City Hall lobbyist Filan wearing one hat too many: Dan Mihalopoulos
BY DAN MIHALOPOULOS October 6, 2013 9:28PM
Updated: November 8, 2013 6:08AM
As the weather cools, we have many reminders that wearing two hats remains fashionable for all seasons at City Hall.
There’s the chairman of the city’s election board — one of the people who determined that the current mayor was eligible to run for the office — who has reaped millions of dollars as a City Hall lobbyist and lawyer for city government.
Then there’s the head of the City Council’s finance committee, with his long list of law clients who do business with the city.
While many of the public-private endeavors of election-board boss Langdon Neal and Ald. Edward Burke (14th) are well-known, veteran lobbyist William Filan quietly has done some deft and lucrative hat-swapping of his own.
He not only lobbies city officials on behalf of clients who have interests at City Hall but also has a contract to lobby for City Hall in Springfield.
Filan’s feat is a unique twofer in Mayor Rahm Emanuel’s administration.
He’s one of two lobbyists the Emanuel administration has hired to help push its agenda in Springfield. But the other, William Luking, doesn’t lobby city officials on behalf of other clients.
Filan, once an aide to House Speaker Michael Madigan (D-Chicago), has been both a lobbyist for City Hall and a lobbyist for those trying to get something out of City Hall for years, since Richard M. Daley was mayor. The city has paid Filan nearly $1.15 million since 2002 and continues to employ him at a rate of $7,000 a month, under a deal Emanuel signed last year.
That became especially worthy of note recently because, even as Filan was providing “legislative consulting services” for Emanuel’s administration, he also was being paid by a private consortium bidding for what would have been the biggest deal any Chicago mayor has ever awarded.
Filan signed a contract earlier this year to lobby for two companies that joined forces to win the right to operate Midway Airport — and reap any profits from that for decades.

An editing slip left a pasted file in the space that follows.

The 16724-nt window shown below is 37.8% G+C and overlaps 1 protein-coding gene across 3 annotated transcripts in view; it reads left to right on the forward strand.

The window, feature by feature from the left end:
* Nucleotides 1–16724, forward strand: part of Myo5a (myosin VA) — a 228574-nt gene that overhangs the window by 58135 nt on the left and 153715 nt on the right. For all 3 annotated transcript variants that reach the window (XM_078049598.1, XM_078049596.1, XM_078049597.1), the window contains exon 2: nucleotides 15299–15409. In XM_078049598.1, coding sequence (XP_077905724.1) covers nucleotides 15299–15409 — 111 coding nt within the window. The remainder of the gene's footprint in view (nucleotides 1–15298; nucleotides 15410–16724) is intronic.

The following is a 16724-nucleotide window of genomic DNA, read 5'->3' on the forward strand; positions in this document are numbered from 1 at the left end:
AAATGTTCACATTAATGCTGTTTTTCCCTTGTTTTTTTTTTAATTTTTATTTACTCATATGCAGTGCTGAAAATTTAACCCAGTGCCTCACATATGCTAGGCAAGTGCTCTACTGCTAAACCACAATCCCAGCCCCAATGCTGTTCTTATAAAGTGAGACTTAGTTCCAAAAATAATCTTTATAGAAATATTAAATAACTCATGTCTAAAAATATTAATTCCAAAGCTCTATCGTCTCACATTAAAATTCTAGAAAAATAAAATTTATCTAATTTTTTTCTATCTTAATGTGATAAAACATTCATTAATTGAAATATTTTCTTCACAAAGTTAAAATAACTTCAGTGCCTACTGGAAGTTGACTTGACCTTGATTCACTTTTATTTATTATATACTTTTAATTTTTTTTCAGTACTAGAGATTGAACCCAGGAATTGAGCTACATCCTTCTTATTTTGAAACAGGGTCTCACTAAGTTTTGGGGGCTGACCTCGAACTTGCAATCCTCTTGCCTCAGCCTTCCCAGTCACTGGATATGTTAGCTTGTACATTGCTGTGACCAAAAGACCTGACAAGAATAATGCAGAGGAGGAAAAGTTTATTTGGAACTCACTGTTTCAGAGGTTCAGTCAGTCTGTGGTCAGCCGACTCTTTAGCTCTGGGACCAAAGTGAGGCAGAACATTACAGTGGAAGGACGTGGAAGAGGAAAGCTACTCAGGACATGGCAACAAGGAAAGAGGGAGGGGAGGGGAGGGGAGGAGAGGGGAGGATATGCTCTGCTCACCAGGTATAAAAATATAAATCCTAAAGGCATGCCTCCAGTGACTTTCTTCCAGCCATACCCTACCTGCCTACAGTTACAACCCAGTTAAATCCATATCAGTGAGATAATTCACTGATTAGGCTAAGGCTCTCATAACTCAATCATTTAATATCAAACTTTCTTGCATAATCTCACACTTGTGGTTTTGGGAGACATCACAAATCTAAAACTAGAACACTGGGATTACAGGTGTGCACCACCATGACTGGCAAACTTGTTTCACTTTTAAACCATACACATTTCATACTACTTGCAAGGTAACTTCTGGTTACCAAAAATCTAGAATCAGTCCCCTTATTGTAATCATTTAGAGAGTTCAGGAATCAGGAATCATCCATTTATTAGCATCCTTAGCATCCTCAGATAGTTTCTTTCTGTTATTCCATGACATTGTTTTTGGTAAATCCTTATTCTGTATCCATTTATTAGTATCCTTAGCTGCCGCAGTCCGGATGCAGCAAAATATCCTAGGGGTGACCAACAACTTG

According to a Wall Street Journal report, Filan’s clients submitted a bid of roughly $2 billion and were close to winning what would have been the biggest privatization deal in the history of the city.
Within hours of the initial report, Emanuel aides said the sole rival to Filan’s clients had pulled out of the Midway bidding and that it was better to nix the airport privatization plans altogether.
The Midway deal wasn’t the first time a Filan client had seen its fortunes rise or fall on City Hall’s decisions. Another Filan client, the scandal-scarred Redflex Traffic Systems, has been the city’s red-light camera contractor.
Filan didn’t reply to requests to discuss how he manages to switch between his two hats.
Asked about that situation, Emanuel’s spokeswoman replied with a statement that didn’t mention Filan, saying the mayor has an “established record of enhancing transparency, accountability and ethics standards in city government . . . There are no exceptions.”
As long as Filan is lobbying both for City Hall and for those who want to do business with it, Emanuel won’t dispel the notion that Filan’s clients enjoy an unfair advantage because of the other hat their lobbyist wears.
If Emanuel really wants to make his City Hall a place where everyone knows that what you know matters more than who you know, the mayor could tell Filan to decide which hat to wear and put the other back in the closet.